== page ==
It was at one of those dances, during Whitehead’s third year at Elmhurst, that he met Rhea Menzel. Soon after, the couple met again at a student Christian group retreat in Wisconsin, and began dating. Whitehead saved his money to take Rhea to performances at Chicago’s Lyric Opera, where they heard Maria Callas sing. Outings to the opera would remain one of the couple’s favorite activities, long after they married in 1957.
The two also shared an aptitude for academic success. Whitehead graduated magna cum laude from Elmhurst in 1955, taking just three and a half years to complete his coursework. Rhea earned her degree in 1957, summa cum laude.
Inspired by the spirit of international ecumenism he had encountered at Elmhurst (some of his fellow students had worked at the 1954 meeting of the World Council of Churches in Evanston and came back to campus excited about the international issues they heard discussed there), Whitehead embarked on a year of overseas service after graduation. From Hawaii to Hong Kong to the northeast Indian state of Assam, he traveled some 25,000 miles by ship. In Hong Kong, he taught refugees from Communist China. In India, he helped build a new Christian college. Disturbed by the poverty he encountered, he also noted the local ambivalence toward Western missionaries, whose work seemed entangled with the legacies of imperialism and colonialism. The experience helped set the course for Whitehead’s future work.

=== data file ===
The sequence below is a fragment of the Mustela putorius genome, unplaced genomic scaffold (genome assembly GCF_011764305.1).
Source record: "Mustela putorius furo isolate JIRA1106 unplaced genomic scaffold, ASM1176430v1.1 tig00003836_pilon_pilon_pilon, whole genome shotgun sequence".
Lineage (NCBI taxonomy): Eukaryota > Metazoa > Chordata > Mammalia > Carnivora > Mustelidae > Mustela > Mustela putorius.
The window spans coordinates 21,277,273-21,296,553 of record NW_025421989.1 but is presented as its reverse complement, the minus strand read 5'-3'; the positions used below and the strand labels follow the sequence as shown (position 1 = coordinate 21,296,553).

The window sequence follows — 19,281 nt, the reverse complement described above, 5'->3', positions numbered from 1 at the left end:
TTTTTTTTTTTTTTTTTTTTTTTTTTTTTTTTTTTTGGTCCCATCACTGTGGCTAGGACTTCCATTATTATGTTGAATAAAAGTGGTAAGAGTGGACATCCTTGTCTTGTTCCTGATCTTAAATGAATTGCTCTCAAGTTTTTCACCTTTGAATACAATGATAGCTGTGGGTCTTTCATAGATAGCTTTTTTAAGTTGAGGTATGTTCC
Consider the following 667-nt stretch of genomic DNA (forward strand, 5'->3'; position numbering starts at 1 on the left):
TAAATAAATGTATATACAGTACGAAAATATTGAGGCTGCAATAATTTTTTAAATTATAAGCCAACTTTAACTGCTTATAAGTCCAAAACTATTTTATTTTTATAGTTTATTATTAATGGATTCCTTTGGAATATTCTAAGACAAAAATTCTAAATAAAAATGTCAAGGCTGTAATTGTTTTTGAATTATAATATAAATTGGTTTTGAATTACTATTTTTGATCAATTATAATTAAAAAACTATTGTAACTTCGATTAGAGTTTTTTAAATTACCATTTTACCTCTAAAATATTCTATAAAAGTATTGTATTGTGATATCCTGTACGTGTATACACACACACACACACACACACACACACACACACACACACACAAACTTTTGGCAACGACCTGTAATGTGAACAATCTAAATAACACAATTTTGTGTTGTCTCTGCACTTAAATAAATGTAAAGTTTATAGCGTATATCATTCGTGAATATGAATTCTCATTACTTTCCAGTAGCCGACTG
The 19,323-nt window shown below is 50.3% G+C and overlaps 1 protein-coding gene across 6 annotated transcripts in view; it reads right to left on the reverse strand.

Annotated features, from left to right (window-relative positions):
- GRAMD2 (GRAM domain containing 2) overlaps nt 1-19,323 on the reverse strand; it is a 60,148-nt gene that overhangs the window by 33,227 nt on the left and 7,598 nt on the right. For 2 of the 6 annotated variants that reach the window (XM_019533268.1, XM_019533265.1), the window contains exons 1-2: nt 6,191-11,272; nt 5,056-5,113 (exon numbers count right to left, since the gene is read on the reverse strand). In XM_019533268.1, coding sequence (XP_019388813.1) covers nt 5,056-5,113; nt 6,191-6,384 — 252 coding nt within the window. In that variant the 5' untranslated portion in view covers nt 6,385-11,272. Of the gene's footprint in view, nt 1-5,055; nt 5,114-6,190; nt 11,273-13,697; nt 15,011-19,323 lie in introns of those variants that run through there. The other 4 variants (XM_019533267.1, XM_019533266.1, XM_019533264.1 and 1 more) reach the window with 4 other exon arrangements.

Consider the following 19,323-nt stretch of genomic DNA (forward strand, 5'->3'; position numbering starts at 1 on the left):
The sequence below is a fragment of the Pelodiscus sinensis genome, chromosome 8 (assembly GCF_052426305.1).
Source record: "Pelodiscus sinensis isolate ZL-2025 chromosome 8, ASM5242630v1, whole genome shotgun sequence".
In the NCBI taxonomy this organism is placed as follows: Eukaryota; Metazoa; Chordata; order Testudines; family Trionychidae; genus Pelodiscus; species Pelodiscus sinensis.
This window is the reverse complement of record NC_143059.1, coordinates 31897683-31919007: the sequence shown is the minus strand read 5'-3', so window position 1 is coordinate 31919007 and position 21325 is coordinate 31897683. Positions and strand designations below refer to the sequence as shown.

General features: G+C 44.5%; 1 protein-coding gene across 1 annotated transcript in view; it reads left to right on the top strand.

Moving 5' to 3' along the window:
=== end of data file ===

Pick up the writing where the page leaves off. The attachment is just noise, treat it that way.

“If coming to Elmhurst was one kind of life transformation, that trip was another,” Whitehead said. “It gave me a different view of the world. I came to see that it’s hard to understand one’s own culture until you experience other cultures.”